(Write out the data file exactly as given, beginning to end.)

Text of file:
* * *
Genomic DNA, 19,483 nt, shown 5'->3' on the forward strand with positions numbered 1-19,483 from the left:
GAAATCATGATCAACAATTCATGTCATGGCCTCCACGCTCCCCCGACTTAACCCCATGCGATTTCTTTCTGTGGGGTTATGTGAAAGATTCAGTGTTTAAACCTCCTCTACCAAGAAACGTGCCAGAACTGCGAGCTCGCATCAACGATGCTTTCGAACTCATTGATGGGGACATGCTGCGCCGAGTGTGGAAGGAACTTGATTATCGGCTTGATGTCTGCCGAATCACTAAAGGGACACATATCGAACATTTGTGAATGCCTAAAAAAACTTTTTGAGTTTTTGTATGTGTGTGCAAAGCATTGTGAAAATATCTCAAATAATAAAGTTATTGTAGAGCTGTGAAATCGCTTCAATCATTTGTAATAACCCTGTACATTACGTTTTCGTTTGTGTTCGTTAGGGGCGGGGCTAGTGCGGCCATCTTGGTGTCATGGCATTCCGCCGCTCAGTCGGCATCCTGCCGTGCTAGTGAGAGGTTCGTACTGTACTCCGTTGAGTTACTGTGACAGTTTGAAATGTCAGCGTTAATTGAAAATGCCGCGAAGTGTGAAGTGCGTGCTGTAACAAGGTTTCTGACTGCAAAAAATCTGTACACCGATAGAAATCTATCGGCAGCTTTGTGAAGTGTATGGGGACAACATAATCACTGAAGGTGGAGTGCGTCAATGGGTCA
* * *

Genomic DNA, 19,483 nt, shown 5'->3' on the forward strand with positions numbered 1-19,483 from the left:
GAAATCATGATCAACAATTCATGTCATGGCCTCCACGCTCCCCCGACTTAACCCCATGCGATTTCTTTCTGTGGGGTTATGTGAAAGATTCAGTGTTTAAACCTCCTCTACCAAGAAACGTGCCAGAACTGCGAGCTCGCATCAACGATGCTTTCGAACTCATTGATGGGGACATGCTGCGCCGAGTGTGGAAGGAACTTGATTATCGGCTTGATGTCTGCCGAATCACTAAAGGGACACATATCGAACATTTGTGAATGCCTAAAAAAACTTTTTGAGTTTTTGTATGTGTGTGCAAAGCATTGTGAAAATATCTCAAATAATAAAGTTATTGTAGAGCTGTGAAATCGCTTCAATCATTTGTAATAACCCTGTACATTACGTTTTCGTTTGTGTTCGTTAGGGGCGGGGCTAGTGCGGCCATCTTGGTGTCATGGCATTCCGCCGCTCAGTCGGCATCCTGCCGTGCTAGTGAGAGGTTCGTACTGTACTCCGTTGAGTTACTGTGACAGTTTGAAATGTCAGCGTTAATTGAAAATGCCGCGAAGTGTGAAGTGCGTGCTGTAACAAGGTTTCTGACTGCAAAAAATCTGTACACCGATAGAAATCTATCGGCAGCTTTGTGAAGTGTATGGGGACAACATAATCACTGAAGGTGGAGTGCGTCAATGGGTCA